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  • April 10, 2014

Angry about the ‘How I Met Your Mother’ finale? You shouldn’t be

After nine sea­sons, like other view­ers, I felt that the pro­tag­o­nist who had expe­ri­enced so much hard­ship in his life deserved bet­ter. Yet a part of me also appre­ci­ated that what I got to see for really the first time on a tele­vi­sion pro­gram was a glimpse of what actual life hap­pi­ness is like. Some TV pro­grams geared toward younger peo­ple today demon­strate hap­pi­ness as the per­fect happy end­ing: the scream­ing bride gets her per­fect wed­ding cake or the per­fect wed­ding dress, or priv­i­leged elites find a way to solve their first world prob­lems. But this was a dif­fer­ent kind of finale that reminded us that while life is imper­fect, all of us must still find a way to find hap­pi­ness.

Read the rest

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  • April 9, 2014

To Advance Education, We Must First Reimagine Society:

As Abbott sees it, the need for reflection has never been greater. Spurred by technological advances, “civilization is on the cusp of a metamorphosis,” he says, that will lead either to societal collapse and chaos, or to a resurgence of liberty, community, and ethics. Either way, schools are stuck in the past: The emphasis has been on feeding children static information and rewarding them for doing only what they’re told, instead of helping them develop the transferable, higher-order skills they need to become life-long learners and thrive in an uncertain future.

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  • January 10, 2014

Google’s deci­sion to acti­vate (and turn on by default) a “fea­ture” that allows any­one to send you email via Google Plus has sparked some con­tro­versy.

The prob­lem with the free email ser­vices most of us use is that vir­tu­ally all of them are offered pro­vided by com­pa­nies whose main inter­ests aren’t email. In other words, Google, Microsoft, and Apple all offer “free” email in order to get you into their ecosys­tems. Gmail exists so Google can sell your eye­balls to adver­tis­ers. Like all of Apple’s soft­ware, iCloud exists so Apple can con­trol every aspect of an iOS or Mac user’s expe­ri­ence.1 Hotmail and Outlook​.com (and what­ever other crap Microsoft is doing these days) exist so that Microsoft can keep more peo­ple reliant on Office and Windows (and what­ever other crap Microsoft is doing these days).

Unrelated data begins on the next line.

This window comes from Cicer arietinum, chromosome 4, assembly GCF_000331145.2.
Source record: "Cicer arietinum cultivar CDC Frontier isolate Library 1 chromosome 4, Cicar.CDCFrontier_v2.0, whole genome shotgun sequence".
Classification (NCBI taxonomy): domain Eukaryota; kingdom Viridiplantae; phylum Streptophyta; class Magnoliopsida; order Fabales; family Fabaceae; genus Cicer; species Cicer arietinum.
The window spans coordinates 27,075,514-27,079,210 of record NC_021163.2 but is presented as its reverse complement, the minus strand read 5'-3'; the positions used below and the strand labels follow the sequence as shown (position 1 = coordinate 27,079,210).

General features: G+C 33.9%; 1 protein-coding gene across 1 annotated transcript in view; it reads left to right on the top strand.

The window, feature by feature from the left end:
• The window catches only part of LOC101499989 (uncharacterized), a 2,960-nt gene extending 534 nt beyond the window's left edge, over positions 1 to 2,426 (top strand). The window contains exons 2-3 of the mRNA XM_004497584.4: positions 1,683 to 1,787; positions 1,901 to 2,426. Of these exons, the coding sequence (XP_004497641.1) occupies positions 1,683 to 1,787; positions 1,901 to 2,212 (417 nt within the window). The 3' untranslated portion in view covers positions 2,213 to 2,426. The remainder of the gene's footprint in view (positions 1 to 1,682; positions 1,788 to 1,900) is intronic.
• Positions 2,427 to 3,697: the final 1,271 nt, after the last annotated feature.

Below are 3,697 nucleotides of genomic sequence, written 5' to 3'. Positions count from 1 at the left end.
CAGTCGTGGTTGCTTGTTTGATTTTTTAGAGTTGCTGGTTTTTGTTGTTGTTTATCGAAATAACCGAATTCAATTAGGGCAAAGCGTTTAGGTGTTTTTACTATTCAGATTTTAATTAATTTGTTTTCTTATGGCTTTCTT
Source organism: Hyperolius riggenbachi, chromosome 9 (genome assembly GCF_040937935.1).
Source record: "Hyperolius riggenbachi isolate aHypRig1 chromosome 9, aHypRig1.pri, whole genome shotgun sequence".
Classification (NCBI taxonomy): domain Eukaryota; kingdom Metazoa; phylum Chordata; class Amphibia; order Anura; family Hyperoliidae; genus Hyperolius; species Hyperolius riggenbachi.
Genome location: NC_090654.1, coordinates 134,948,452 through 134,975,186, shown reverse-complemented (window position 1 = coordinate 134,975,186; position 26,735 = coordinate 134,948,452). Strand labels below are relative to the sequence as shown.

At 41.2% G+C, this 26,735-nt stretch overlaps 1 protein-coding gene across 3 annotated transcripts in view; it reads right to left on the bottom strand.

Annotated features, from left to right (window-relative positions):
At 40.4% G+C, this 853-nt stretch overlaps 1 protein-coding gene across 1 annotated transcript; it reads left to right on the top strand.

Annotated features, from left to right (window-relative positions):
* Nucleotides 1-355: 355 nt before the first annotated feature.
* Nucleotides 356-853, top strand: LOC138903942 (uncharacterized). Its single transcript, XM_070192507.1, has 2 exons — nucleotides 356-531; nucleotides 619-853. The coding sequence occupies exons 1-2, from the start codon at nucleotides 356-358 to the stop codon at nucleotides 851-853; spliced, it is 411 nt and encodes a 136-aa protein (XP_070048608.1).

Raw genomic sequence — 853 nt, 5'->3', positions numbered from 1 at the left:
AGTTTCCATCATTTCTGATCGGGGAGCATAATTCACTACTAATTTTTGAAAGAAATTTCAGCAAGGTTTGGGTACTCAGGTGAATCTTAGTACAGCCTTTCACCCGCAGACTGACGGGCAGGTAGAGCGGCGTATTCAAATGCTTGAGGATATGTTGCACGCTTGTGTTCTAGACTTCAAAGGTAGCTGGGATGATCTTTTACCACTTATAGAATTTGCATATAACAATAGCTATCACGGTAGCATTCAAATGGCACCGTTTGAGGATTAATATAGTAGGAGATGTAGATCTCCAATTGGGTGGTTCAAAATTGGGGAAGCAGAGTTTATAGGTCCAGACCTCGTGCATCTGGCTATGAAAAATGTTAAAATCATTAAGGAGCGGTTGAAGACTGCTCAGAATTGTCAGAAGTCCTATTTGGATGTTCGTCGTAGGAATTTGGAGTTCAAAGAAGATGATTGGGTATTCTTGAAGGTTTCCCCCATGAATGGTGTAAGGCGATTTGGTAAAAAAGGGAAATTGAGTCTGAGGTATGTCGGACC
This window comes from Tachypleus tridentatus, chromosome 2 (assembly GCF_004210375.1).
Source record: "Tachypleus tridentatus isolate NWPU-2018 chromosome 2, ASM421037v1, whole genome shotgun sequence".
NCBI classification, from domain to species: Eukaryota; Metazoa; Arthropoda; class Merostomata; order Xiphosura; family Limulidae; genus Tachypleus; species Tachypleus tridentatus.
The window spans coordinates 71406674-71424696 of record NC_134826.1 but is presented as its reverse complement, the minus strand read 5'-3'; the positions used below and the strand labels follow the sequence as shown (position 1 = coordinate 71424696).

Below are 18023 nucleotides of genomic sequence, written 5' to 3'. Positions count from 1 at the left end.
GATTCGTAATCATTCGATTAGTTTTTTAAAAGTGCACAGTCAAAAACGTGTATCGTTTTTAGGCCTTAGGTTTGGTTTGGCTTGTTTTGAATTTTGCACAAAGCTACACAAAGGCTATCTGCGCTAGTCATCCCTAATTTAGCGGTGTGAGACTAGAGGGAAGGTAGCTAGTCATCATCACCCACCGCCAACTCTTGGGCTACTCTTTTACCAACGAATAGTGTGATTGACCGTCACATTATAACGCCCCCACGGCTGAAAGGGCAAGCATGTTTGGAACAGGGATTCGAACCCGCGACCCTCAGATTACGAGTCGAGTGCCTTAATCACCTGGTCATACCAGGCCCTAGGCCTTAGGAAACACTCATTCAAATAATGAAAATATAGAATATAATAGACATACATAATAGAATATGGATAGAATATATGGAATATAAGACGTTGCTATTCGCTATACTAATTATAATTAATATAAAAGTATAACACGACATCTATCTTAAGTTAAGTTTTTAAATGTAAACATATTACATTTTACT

And that’s the thing: Their goal isn’t to cre­ate awe­some email that meets users’ needs. Sure, inso­far as cre­at­ing awe­some email helps get more peo­ple into their ecosys­tem, then I sup­pose cre­at­ing an awe­some email sys­tem is part of what they do. But don’t ever for­get that they have a big­ger goal in mind. When it comes right down to it, Google is obsessed with get­ting peo­ple into Google+, and they don’t even blink when pri­or­i­tiz­ing their needs (inte­gra­tion with their social net­work) over most users’ (the abil­ity to receive mes­sages only from those who’ve received my email address from me).2

As long as we use email that’s pro­vided by some­one who sees email as a means to achiev­ing their own (non-email related) goals, then this is going to keep hap­pen­ing.

We can bitch and com­plain all we want, but here’s the thing: As long as we use email that’s pro­vided by some­one who sees email as a means to achiev­ing their own (non-email related) goals, then this is going to keep hap­pen­ing. That’s the cost of “free” email.

I want a ser­vice that pro­vides email that’s clean, ele­gant, and easy-to-use. I want it to be pri­vate, secure, and safe. I want it to be standards-based, by which I mean I want it to work well with my exist­ing devices and sys­tems as well as with the ones that I don’t have or that don’t exist yet. And I want as much con­trol as pos­si­ble. I want con­trol over my pri­vacy set­tings, over the inter­face, over the imple­men­ta­tion of new fea­tures, over… every­thing.

And for that, I’d gladly pay a few bucks a month. Or even ten.


  1. Steve Jobs once said, “I’ve always wanted to own and con­trol the pri­mary tech­nol­ogy in every­thing we do.” Over the years, Apple loos­ened up a lit­tle as Jobs and Co. real­ized that they could gain more by giv­ing users a lit­tle bit more con­trol. But it’s pretty clear that the brain trust in Cupertino is still pretty com­mit­ted to the idea that the only way you can guar­an­tee users a prod­uct that “just works” is to main­tain as much con­trol as pos­si­ble over every aspect of both hard­ware and soft­ware (includ­ing cloud-based soft­ware and ser­vices). And since con­sumers seem to like prod­ucts that “just work” (Lord knows I do), Apple makes a lot of money as a result of this for­mula. (back to foot­note in text)

  2. Marco Arment says it best:

    Google’s lead­er­ship, threat­ened by the atten­tion and adver­tis­ing rel­e­vance of Facebook, is bet­ting the com­pany on Google+ at all costs.

    Google+ adop­tion and usage is not meet­ing their expec­ta­tions. Facebook con­tin­ues to dom­i­nate. It’s not work­ing. They’re des­per­ate.

    Google will con­tinue to sell out and poten­tially ruin its other prop­er­ties to juice Google+ usage. These efforts haven’t worked very well: they juice the num­bers just enough that Google will keep doing this, yet will keep need­ing to do more.

    I don’t like Google+ very much, and I have no inter­est in being dragged into using it. Gmail belongs to Google, and if Google wants to build Gmail and Google+ into each other, then that’s Google’s pre­rog­a­tive. And find­ing a new email provider is my pre­rog­a­tive. And hon­estly: As long as Google’s behav­ior doesn’t have a notice­able effect on how many peo­ple use Gmail (and/or how much they use it), then they have no rea­son to stop. (back to foot­note in text)